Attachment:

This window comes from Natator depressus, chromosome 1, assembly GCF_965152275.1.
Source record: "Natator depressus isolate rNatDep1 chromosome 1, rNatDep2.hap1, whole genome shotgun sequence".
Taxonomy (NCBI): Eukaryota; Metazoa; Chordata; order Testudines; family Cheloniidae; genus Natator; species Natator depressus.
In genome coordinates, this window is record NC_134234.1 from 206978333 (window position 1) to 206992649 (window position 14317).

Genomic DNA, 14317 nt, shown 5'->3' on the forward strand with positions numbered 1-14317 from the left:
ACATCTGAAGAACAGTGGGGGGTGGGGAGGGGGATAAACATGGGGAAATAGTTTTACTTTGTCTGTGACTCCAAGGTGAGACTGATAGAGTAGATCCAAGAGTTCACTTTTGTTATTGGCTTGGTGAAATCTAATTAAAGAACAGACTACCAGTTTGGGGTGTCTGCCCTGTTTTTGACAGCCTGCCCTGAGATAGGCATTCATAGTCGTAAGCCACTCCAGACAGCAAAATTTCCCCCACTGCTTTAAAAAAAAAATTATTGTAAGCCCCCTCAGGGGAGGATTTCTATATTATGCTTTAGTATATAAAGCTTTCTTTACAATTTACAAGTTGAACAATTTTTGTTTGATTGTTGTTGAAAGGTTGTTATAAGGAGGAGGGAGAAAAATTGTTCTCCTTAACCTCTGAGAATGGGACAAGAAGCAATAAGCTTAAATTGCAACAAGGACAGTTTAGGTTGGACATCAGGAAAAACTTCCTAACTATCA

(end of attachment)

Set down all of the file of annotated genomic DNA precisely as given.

This window comes from Natator depressus, chromosome 1, assembly GCF_965152275.1.
Source record: "Natator depressus isolate rNatDep1 chromosome 1, rNatDep2.hap1, whole genome shotgun sequence".
Taxonomy (NCBI): Eukaryota; Metazoa; Chordata; order Testudines; family Cheloniidae; genus Natator; species Natator depressus.
In genome coordinates, this window is record NC_134234.1 from 206978333 (window position 1) to 206992649 (window position 14317).

Genomic DNA, 14317 nt, shown 5'->3' on the forward strand with positions numbered 1-14317 from the left:
ACATCTGAAGAACAGTGGGGGGTGGGGAGGGGGATAAACATGGGGAAATAGTTTTACTTTGTCTGTGACTCCAAGGTGAGACTGATAGAGTAGATCCAAGAGTTCACTTTTGTTATTGGCTTGGTGAAATCTAATTAAAGAACAGACTACCAGTTTGGGGTGTCTGCCCTGTTTTTGACAGCCTGCCCTGAGATAGGCATTCATAGTCGTAAGCCACTCCAGACAGCAAAATTTCCCCCACTGCTTTAAAAAAAAAATTATTGTAAGCCCCCTCAGGGGAGGATTTCTATATTATGCTTTAGTATATAAAGCTTTCTTTACAATTTACAAGTTGAACAATTTTTGTTTGATTGTTGTTGAAAGGTTGTTATAAGGAGGAGGGAGAAAAATTGTTCTCCTTAACCTCTGAGAATGGGACAAGAAGCAATAAGCTTAAATTGCAACAAGGACAGTTTAGGTTGGACATCAGGAAAAACTTCCTAACTATCA